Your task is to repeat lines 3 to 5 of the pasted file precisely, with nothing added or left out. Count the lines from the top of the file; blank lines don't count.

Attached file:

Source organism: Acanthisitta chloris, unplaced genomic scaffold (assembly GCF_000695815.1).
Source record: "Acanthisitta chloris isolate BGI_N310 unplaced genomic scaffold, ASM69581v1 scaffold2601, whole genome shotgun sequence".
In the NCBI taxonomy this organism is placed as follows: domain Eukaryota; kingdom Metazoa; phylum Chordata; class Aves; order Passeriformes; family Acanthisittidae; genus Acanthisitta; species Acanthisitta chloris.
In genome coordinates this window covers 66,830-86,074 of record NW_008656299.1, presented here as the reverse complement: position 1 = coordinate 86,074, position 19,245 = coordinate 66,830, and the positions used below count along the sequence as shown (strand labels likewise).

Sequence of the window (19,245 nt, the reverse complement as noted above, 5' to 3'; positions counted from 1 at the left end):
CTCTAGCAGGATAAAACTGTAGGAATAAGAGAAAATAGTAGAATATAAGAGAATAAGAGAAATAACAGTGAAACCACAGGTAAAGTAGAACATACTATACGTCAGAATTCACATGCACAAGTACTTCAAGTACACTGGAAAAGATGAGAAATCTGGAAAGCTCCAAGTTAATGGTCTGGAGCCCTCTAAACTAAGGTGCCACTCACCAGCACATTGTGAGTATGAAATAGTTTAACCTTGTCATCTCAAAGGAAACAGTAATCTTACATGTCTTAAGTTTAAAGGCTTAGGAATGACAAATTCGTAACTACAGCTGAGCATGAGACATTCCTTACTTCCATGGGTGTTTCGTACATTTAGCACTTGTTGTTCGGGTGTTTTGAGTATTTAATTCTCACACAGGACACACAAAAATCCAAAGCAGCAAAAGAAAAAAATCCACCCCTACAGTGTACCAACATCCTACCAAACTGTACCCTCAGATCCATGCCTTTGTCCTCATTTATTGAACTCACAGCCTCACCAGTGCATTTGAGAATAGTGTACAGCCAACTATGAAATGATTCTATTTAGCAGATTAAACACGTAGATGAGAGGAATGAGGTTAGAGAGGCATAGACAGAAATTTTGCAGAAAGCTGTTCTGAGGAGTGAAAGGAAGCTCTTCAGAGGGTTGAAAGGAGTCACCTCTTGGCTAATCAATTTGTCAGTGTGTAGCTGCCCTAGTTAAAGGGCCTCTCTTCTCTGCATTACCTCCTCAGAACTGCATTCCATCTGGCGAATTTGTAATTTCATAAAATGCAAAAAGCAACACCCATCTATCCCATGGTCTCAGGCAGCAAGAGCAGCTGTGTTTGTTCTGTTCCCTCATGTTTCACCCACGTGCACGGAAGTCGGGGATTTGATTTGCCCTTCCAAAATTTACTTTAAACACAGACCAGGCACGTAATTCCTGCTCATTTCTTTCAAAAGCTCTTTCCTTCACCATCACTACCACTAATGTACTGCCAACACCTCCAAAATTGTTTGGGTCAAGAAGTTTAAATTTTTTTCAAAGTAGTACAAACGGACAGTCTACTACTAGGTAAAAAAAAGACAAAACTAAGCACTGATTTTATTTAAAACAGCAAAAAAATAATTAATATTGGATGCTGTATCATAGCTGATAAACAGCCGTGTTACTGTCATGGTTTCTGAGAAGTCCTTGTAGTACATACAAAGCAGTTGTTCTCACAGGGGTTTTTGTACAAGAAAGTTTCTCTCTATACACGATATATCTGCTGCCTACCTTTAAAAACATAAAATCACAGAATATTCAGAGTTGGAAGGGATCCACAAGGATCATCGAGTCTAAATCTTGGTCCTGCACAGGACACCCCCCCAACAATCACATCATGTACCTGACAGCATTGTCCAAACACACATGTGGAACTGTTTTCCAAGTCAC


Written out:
In the NCBI taxonomy this organism is placed as follows: domain Eukaryota; kingdom Metazoa; phylum Chordata; class Aves; order Passeriformes; family Acanthisittidae; genus Acanthisitta; species Acanthisitta chloris.
In genome coordinates this window covers 66,830-86,074 of record NW_008656299.1, presented here as the reverse complement: position 1 = coordinate 86,074, position 19,245 = coordinate 66,830, and the positions used below count along the sequence as shown (strand labels likewise).

Sequence of the window (19,245 nt, the reverse complement as noted above, 5' to 3'; positions counted from 1 at the left end):